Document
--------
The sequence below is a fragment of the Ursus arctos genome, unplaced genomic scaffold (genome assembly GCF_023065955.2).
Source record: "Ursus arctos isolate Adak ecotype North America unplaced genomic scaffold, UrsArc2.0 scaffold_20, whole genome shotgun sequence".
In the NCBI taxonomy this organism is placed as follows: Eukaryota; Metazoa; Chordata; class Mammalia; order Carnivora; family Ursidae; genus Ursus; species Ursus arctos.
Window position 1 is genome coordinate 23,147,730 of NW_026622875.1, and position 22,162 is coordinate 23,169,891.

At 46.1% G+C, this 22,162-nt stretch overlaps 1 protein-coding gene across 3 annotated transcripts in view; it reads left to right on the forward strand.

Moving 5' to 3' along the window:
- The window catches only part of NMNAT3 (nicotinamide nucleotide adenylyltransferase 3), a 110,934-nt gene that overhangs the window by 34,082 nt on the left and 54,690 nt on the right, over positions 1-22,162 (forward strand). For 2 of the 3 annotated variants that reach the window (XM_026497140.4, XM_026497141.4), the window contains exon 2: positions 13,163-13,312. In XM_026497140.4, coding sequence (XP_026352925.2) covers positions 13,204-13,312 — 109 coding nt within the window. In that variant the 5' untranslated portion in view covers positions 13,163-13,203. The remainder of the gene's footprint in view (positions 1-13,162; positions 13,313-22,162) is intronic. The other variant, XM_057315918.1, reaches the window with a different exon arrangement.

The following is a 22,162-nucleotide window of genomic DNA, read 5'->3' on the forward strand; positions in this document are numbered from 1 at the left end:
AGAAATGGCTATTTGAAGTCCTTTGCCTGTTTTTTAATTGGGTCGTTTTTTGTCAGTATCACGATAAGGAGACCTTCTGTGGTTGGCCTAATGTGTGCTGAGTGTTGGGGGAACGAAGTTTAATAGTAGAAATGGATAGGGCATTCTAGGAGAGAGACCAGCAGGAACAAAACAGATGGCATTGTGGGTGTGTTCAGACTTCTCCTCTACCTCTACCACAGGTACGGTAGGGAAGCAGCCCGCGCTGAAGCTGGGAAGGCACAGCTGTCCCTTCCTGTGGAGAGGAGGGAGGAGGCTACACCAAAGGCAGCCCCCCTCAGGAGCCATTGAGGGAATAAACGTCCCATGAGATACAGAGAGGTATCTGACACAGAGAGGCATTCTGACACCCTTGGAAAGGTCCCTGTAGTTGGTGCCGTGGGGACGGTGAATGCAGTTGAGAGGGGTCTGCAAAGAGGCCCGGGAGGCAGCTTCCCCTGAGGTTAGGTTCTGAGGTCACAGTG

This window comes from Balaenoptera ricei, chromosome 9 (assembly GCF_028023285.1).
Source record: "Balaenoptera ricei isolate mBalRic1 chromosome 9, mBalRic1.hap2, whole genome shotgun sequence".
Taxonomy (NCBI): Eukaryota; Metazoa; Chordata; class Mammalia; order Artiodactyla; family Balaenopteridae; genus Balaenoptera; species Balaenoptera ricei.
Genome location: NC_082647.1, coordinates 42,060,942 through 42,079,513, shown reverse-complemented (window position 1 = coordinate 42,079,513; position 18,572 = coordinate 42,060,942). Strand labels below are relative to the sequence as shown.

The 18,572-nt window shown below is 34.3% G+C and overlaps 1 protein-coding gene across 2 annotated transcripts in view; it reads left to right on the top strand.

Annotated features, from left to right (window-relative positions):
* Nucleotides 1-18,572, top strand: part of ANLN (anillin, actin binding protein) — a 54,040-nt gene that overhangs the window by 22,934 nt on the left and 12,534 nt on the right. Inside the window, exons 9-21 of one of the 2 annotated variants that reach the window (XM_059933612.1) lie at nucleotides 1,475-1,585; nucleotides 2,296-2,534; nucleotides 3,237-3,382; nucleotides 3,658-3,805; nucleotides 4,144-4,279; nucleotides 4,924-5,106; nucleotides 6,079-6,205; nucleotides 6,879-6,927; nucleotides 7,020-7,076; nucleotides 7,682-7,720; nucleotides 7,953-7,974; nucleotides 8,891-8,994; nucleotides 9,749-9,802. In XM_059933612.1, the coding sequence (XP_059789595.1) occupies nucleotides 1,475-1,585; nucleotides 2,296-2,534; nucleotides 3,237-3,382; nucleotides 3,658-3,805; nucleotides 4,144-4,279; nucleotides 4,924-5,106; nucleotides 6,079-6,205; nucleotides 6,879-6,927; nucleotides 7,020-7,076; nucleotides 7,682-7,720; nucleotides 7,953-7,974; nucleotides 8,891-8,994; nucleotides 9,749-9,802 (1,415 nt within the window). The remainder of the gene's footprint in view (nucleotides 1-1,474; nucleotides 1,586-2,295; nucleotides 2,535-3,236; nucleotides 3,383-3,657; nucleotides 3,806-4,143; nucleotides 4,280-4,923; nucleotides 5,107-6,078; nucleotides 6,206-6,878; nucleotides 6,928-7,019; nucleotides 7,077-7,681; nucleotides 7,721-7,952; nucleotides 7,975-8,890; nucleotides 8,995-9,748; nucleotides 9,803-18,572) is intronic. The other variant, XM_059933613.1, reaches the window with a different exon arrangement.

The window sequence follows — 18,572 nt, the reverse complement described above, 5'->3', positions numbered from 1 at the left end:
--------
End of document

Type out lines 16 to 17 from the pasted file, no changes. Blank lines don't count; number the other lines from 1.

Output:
* Nucleotides 1-18,572, top strand: part of ANLN (anillin, actin binding protein) — a 54,040-nt gene that overhangs the window by 22,934 nt on the left and 12,534 nt on the right. Inside the window, exons 9-21 of one of the 2 annotated variants that reach the window (XM_059933612.1) lie at nucleotides 1,475-1,585; nucleotides 2,296-2,534; nucleotides 3,237-3,382; nucleotides 3,658-3,805; nucleotides 4,144-4,279; nucleotides 4,924-5,106; nucleotides 6,079-6,205; nucleotides 6,879-6,927; nucleotides 7,020-7,076; nucleotides 7,682-7,720; nucleotides 7,953-7,974; nucleotides 8,891-8,994; nucleotides 9,749-9,802. In XM_059933612.1, the coding sequence (XP_059789595.1) occupies nucleotides 1,475-1,585; nucleotides 2,296-2,534; nucleotides 3,237-3,382; nucleotides 3,658-3,805; nucleotides 4,144-4,279; nucleotides 4,924-5,106; nucleotides 6,079-6,205; nucleotides 6,879-6,927; nucleotides 7,020-7,076; nucleotides 7,682-7,720; nucleotides 7,953-7,974; nucleotides 8,891-8,994; nucleotides 9,749-9,802 (1,415 nt within the window). The remainder of the gene's footprint in view (nucleotides 1-1,474; nucleotides 1,586-2,295; nucleotides 2,535-3,236; nucleotides 3,383-3,657; nucleotides 3,806-4,143; nucleotides 4,280-4,923; nucleotides 5,107-6,078; nucleotides 6,206-6,878; nucleotides 6,928-7,019; nucleotides 7,077-7,681; nucleotides 7,721-7,952; nucleotides 7,975-8,890; nucleotides 8,995-9,748; nucleotides 9,803-18,572) is intronic. The other variant, XM_059933613.1, reaches the window with a different exon arrangement.

The window sequence follows — 18,572 nt, the reverse complement described above, 5'->3', positions numbered from 1 at the left end: